I’m certainly happy for the Avery family, but between the Battles of Antietam and South Mountain and the men who died during the retreat from Gettysburg, there had to have been literally thousands of Confederates left behind in unmarked, shallow, and even temporary graves. I can’t help but wonder how many there are, and whether anyone cares about them in the way that Mr. Clem obviously was moved by Avery’s story.

Scridb filter


  1. Tue 27th Nov 2007 at 10:27 pm

    I don’t think Avery’s grave was ever missing, or at least it’s whereabouts have been known for awhile.

    Brown has the story of his burial and reburial in his retreat book. And I think Greg Coco had it in one of his ten or so years ago.

  2. Thu 29th Nov 2007 at 8:19 pm

    Coco indeed had the story years ago, but he apparently wasn’t buddies with an Associated Press reporter to get the story its recent national publicity.

  3. Rob Wynstra
    Fri 30th Nov 2007 at 10:12 am

    Another mention of this incident can be found in the memoirs of Walter A. Montgomery from Iverson’s Brigade:

    In some cases, loyal servants even carried the bodies of their masters in the wagons for proper burial back home. At one point in the retreat, the servant of Colonel Avery from the 6th North Carolina was “assailed” with orders to bury his master’s body along the road because of the “increasing offensiveness” of the corpse. “He was cursed and beaten with pieces of fence rail by some of the troops; but he remained faithful to his trust,” Sergeant Walter A. Montgomery of the 12th North Carolina recalled. “With several other North Carolina soldiers, I came to the old negro’s rescue, and enabled him to carry his charge to a place of safety.”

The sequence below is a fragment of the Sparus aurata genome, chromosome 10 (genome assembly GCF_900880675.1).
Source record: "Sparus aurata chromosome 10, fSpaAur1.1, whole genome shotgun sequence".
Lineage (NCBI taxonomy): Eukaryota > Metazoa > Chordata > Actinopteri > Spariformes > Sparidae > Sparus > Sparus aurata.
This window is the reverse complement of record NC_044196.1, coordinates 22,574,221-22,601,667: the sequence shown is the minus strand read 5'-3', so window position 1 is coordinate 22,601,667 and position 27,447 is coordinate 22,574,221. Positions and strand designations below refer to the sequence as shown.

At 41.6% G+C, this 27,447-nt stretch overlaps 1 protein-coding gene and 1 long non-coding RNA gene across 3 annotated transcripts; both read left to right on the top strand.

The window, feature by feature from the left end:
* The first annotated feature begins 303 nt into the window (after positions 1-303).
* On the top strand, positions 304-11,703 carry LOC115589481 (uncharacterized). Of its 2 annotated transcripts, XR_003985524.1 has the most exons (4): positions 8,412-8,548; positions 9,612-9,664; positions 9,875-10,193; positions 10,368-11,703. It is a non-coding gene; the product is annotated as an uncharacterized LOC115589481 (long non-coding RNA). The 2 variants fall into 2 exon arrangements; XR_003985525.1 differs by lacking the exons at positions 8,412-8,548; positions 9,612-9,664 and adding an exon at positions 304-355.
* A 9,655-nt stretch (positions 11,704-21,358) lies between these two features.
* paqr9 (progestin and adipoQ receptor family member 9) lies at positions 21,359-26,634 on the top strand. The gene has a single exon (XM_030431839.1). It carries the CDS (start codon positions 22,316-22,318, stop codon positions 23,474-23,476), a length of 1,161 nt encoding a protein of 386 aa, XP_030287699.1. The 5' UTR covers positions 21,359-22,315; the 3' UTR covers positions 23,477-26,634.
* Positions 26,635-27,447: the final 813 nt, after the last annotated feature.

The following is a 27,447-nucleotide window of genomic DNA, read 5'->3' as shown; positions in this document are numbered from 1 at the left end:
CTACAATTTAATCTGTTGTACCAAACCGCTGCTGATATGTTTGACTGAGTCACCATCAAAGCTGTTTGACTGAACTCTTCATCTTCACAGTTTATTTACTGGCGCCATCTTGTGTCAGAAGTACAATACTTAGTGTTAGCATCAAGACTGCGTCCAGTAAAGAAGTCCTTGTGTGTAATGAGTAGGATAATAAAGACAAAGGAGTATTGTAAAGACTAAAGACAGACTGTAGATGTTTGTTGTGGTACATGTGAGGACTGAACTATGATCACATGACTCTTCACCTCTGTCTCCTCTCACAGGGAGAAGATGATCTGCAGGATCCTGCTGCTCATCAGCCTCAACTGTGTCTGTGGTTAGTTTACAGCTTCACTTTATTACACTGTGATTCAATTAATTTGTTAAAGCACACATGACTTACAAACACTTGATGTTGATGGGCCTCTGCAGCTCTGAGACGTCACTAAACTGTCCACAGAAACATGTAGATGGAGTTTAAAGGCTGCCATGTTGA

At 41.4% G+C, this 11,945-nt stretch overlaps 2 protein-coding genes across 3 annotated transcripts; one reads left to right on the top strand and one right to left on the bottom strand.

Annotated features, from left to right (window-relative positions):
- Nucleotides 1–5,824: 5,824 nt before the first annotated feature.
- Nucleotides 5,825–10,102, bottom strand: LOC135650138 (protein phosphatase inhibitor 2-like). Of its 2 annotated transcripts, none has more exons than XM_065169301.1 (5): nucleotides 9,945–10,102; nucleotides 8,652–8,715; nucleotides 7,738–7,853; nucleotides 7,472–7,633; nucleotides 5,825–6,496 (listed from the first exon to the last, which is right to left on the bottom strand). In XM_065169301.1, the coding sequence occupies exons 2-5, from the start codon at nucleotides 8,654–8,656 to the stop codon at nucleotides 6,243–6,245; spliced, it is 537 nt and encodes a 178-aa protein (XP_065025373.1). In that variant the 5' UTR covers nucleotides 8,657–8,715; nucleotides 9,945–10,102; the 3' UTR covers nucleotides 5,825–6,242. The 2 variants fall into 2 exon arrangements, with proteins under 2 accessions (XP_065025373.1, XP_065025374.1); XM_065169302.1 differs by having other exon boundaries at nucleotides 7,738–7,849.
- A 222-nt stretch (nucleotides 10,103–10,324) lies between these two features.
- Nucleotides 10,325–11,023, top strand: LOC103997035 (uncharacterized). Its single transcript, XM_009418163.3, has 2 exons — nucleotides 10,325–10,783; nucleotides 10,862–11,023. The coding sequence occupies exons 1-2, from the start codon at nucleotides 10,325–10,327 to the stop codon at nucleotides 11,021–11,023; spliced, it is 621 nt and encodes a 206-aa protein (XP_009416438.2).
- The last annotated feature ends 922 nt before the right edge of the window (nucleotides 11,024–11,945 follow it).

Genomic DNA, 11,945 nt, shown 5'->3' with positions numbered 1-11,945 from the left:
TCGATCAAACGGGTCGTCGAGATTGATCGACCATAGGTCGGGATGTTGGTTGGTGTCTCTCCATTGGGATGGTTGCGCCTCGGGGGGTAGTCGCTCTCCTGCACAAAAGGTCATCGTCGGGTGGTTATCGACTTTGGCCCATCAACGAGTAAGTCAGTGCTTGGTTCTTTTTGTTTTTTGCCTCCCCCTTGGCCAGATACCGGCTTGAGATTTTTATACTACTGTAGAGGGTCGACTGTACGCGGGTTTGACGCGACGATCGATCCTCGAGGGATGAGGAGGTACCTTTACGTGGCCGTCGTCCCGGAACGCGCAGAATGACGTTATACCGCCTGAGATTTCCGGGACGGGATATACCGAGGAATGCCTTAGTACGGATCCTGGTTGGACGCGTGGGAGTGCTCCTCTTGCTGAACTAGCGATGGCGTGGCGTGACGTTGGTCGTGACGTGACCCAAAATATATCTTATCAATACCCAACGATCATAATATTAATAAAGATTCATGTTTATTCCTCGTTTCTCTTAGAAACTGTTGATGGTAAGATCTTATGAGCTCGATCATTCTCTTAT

4. Mon 10th Dec 2007 at 4:13 pm

    Check it out:


    Sat 15th Dec 2007 at 11:39 am


  6. eddie l. wilder
    Wed 12th Aug 2009 at 1:07 pm

    I have been facinated with the sixth Nort Carolina Inf since 1969 when I found a belt buckle at the Wilderness. Ironically the 6th did not participate in the wilderness campaign. This discovery prompted me to do extensive research on ,the 6th. I have given talks to civil war groups regarding my research from their inception in Burlington, N.C. through Spring of 1862.

  7. Bob Pomeroy
    Sat 04th Jun 2011 at 7:14 pm

    I am amazed and very grateful for the efforts made by these important historians commenting above. The vast detail I infer from their notes is apparent. Thank you